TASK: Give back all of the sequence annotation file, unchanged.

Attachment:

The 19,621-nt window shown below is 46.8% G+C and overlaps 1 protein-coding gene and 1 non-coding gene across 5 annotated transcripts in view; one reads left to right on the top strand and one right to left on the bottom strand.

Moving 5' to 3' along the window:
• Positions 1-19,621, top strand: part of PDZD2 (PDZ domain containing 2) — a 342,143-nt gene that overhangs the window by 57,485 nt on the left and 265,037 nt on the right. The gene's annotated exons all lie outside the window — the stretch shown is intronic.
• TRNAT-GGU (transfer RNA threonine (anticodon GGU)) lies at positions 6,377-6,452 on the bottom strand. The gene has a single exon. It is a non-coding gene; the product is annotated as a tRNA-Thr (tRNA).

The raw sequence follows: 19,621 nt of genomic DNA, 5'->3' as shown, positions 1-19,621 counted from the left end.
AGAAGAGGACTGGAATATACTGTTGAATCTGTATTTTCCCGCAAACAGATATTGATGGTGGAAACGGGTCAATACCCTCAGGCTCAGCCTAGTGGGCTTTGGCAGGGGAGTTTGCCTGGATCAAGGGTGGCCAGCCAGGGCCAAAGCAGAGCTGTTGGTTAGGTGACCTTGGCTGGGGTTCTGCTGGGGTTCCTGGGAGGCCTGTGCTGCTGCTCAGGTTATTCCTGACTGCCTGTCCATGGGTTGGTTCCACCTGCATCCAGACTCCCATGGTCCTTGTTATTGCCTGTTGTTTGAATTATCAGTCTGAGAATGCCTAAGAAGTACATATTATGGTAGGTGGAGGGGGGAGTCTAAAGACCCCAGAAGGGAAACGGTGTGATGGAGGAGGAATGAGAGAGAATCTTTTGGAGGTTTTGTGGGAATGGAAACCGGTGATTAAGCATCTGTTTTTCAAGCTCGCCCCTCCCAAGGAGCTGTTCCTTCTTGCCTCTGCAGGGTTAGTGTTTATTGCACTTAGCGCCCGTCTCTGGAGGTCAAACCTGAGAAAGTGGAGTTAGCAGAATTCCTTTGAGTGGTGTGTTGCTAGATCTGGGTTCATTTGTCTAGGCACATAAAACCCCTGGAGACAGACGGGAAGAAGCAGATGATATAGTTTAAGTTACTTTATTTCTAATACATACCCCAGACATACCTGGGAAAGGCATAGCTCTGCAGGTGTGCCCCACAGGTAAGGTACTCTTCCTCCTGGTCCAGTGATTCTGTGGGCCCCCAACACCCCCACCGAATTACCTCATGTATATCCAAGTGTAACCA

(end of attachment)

The 19,621-nt window shown below is 46.8% G+C and overlaps 1 protein-coding gene and 1 non-coding gene across 5 annotated transcripts in view; one reads left to right on the top strand and one right to left on the bottom strand.

Moving 5' to 3' along the window:
• Positions 1-19,621, top strand: part of PDZD2 (PDZ domain containing 2) — a 342,143-nt gene that overhangs the window by 57,485 nt on the left and 265,037 nt on the right. The gene's annotated exons all lie outside the window — the stretch shown is intronic.
• TRNAT-GGU (transfer RNA threonine (anticodon GGU)) lies at positions 6,377-6,452 on the bottom strand. The gene has a single exon. It is a non-coding gene; the product is annotated as a tRNA-Thr (tRNA).

The raw sequence follows: 19,621 nt of genomic DNA, 5'->3' as shown, positions 1-19,621 counted from the left end.
AGAAGAGGACTGGAATATACTGTTGAATCTGTATTTTCCCGCAAACAGATATTGATGGTGGAAACGGGTCAATACCCTCAGGCTCAGCCTAGTGGGCTTTGGCAGGGGAGTTTGCCTGGATCAAGGGTGGCCAGCCAGGGCCAAAGCAGAGCTGTTGGTTAGGTGACCTTGGCTGGGGTTCTGCTGGGGTTCCTGGGAGGCCTGTGCTGCTGCTCAGGTTATTCCTGACTGCCTGTCCATGGGTTGGTTCCACCTGCATCCAGACTCCCATGGTCCTTGTTATTGCCTGTTGTTTGAATTATCAGTCTGAGAATGCCTAAGAAGTACATATTATGGTAGGTGGAGGGGGGAGTCTAAAGACCCCAGAAGGGAAACGGTGTGATGGAGGAGGAATGAGAGAGAATCTTTTGGAGGTTTTGTGGGAATGGAAACCGGTGATTAAGCATCTGTTTTTCAAGCTCGCCCCTCCCAAGGAGCTGTTCCTTCTTGCCTCTGCAGGGTTAGTGTTTATTGCACTTAGCGCCCGTCTCTGGAGGTCAAACCTGAGAAAGTGGAGTTAGCAGAATTCCTTTGAGTGGTGTGTTGCTAGATCTGGGTTCATTTGTCTAGGCACATAAAACCCCTGGAGACAGACGGGAAGAAGCAGATGATATAGTTTAAGTTACTTTATTTCTAATACATACCCCAGACATACCTGGGAAAGGCATAGCTCTGCAGGTGTGCCCCACAGGTAAGGTACTCTTCCTCCTGGTCCAGTGATTCTGTGGGCCCCCAACACCCCCACCGAATTACCTCATGTATATCCAAGTGTAACCA